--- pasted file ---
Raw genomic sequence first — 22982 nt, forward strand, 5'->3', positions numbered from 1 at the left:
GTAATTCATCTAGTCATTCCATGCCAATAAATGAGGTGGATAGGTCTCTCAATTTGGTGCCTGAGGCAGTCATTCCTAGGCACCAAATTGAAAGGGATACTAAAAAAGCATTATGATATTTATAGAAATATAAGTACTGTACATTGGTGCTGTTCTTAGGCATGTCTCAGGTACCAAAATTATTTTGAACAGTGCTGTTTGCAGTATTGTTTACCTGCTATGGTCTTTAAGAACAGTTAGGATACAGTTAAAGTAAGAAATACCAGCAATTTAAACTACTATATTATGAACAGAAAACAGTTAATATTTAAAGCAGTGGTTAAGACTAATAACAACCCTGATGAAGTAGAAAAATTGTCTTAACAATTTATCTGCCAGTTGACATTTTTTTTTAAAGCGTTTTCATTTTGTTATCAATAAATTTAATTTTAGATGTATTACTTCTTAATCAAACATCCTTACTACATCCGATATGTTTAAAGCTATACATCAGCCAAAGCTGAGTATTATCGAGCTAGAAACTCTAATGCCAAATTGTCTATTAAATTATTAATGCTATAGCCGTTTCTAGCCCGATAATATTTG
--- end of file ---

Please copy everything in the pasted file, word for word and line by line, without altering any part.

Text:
Raw genomic sequence first — 22982 nt, forward strand, 5'->3', positions numbered from 1 at the left:
GTAATTCATCTAGTCATTCCATGCCAATAAATGAGGTGGATAGGTCTCTCAATTTGGTGCCTGAGGCAGTCATTCCTAGGCACCAAATTGAAAGGGATACTAAAAAAGCATTATGATATTTATAGAAATATAAGTACTGTACATTGGTGCTGTTCTTAGGCATGTCTCAGGTACCAAAATTATTTTGAACAGTGCTGTTTGCAGTATTGTTTACCTGCTATGGTCTTTAAGAACAGTTAGGATACAGTTAAAGTAAGAAATACCAGCAATTTAAACTACTATATTATGAACAGAAAACAGTTAATATTTAAAGCAGTGGTTAAGACTAATAACAACCCTGATGAAGTAGAAAAATTGTCTTAACAATTTATCTGCCAGTTGACATTTTTTTTTAAAGCGTTTTCATTTTGTTATCAATAAATTTAATTTTAGATGTATTACTTCTTAATCAAACATCCTTACTACATCCGATATGTTTAAAGCTATACATCAGCCAAAGCTGAGTATTATCGAGCTAGAAACTCTAATGCCAAATTGTCTATTAAATTATTAATGCTATAGCCGTTTCTAGCCCGATAATATTTG